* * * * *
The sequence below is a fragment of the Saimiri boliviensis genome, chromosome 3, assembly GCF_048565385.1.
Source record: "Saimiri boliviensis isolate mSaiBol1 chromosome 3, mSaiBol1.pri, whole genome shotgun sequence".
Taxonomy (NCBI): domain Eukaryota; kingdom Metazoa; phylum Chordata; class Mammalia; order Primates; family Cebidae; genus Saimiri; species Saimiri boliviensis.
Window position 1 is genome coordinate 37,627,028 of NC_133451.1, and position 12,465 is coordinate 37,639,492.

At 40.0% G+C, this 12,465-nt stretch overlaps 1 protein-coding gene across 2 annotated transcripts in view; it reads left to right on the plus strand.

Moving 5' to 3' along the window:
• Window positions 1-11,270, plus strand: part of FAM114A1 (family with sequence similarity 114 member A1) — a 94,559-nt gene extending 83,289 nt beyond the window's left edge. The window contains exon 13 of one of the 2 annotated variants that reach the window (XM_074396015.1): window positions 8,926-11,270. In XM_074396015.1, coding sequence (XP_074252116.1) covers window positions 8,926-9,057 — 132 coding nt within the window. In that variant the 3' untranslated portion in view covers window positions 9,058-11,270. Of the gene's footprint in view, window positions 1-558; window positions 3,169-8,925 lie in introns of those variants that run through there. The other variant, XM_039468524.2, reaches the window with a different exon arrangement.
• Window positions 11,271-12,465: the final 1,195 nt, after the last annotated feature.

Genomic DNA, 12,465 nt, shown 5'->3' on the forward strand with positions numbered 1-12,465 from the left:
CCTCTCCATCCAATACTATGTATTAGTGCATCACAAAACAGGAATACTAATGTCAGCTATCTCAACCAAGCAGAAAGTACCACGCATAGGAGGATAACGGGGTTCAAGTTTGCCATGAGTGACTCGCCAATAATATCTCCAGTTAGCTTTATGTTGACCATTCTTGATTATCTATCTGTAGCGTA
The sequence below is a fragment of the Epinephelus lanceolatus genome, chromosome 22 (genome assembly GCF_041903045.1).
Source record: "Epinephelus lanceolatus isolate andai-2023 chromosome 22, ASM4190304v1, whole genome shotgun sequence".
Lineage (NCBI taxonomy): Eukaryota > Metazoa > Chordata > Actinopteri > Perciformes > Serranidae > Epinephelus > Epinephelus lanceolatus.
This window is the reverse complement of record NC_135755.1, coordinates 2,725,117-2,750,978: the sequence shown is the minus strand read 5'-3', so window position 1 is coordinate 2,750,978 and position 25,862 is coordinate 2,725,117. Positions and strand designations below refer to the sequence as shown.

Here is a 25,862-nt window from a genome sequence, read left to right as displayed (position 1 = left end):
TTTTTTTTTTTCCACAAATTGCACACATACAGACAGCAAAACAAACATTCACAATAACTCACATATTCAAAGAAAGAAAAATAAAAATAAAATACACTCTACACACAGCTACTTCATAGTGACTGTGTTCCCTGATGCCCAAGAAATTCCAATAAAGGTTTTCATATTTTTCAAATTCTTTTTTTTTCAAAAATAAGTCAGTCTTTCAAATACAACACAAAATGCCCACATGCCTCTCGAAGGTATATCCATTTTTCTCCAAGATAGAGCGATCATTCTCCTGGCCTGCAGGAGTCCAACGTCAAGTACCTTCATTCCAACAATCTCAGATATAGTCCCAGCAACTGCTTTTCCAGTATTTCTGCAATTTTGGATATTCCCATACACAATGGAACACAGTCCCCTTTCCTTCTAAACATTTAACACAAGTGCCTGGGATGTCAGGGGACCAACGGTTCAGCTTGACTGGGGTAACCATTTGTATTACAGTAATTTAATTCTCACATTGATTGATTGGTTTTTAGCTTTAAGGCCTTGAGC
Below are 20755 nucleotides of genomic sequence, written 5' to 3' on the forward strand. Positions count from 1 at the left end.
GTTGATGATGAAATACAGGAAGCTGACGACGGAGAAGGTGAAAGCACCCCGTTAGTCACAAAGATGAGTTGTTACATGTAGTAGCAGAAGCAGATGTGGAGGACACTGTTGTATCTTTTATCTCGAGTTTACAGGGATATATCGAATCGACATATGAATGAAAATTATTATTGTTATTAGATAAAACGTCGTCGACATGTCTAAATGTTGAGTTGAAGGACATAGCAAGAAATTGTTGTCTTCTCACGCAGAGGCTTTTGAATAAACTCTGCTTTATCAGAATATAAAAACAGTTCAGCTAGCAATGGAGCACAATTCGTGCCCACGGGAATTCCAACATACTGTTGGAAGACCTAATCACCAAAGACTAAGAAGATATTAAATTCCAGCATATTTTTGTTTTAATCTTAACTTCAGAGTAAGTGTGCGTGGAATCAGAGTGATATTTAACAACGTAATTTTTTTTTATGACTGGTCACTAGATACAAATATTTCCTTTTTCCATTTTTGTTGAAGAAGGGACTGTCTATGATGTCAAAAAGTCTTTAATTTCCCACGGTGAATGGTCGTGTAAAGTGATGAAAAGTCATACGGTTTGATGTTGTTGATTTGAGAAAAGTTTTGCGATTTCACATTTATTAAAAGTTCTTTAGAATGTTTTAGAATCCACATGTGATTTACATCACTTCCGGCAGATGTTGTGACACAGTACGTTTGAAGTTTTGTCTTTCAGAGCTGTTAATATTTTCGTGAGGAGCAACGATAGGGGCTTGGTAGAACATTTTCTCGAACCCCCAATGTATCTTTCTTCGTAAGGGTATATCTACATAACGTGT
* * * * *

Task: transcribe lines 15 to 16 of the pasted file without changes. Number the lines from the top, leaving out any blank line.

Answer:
Here is a 25,862-nt window from a genome sequence, read left to right as displayed (position 1 = left end):
TTTTTTTTTTTCCACAAATTGCACACATACAGACAGCAAAACAAACATTCACAATAACTCACATATTCAAAGAAAGAAAAATAAAAATAAAATACACTCTACACACAGCTACTTCATAGTGACTGTGTTCCCTGATGCCCAAGAAATTCCAATAAAGGTTTTCATATTTTTCAAATTCTTTTTTTTTCAAAAATAAGTCAGTCTTTCAAATACAACACAAAATGCCCACATGCCTCTCGAAGGTATATCCATTTTTCTCCAAGATAGAGCGATCATTCTCCTGGCCTGCAGGAGTCCAACGTCAAGTACCTTCATTCCAACAATCTCAGATATAGTCCCAGCAACTGCTTTTCCAGTATTTCTGCAATTTTGGATATTCCCATACACAATGGAACACAGTCCCCTTTCCTTCTAAACATTTAACACAAGTGCCTGGGATGTCAGGGGACCAACGGTTCAGCTTGACTGGGGTAACCATTTGTATTACAGTAATTTAATTCTCACATTGATTGATTGGTTTTTAGCTTTAAGGCCTTGAGC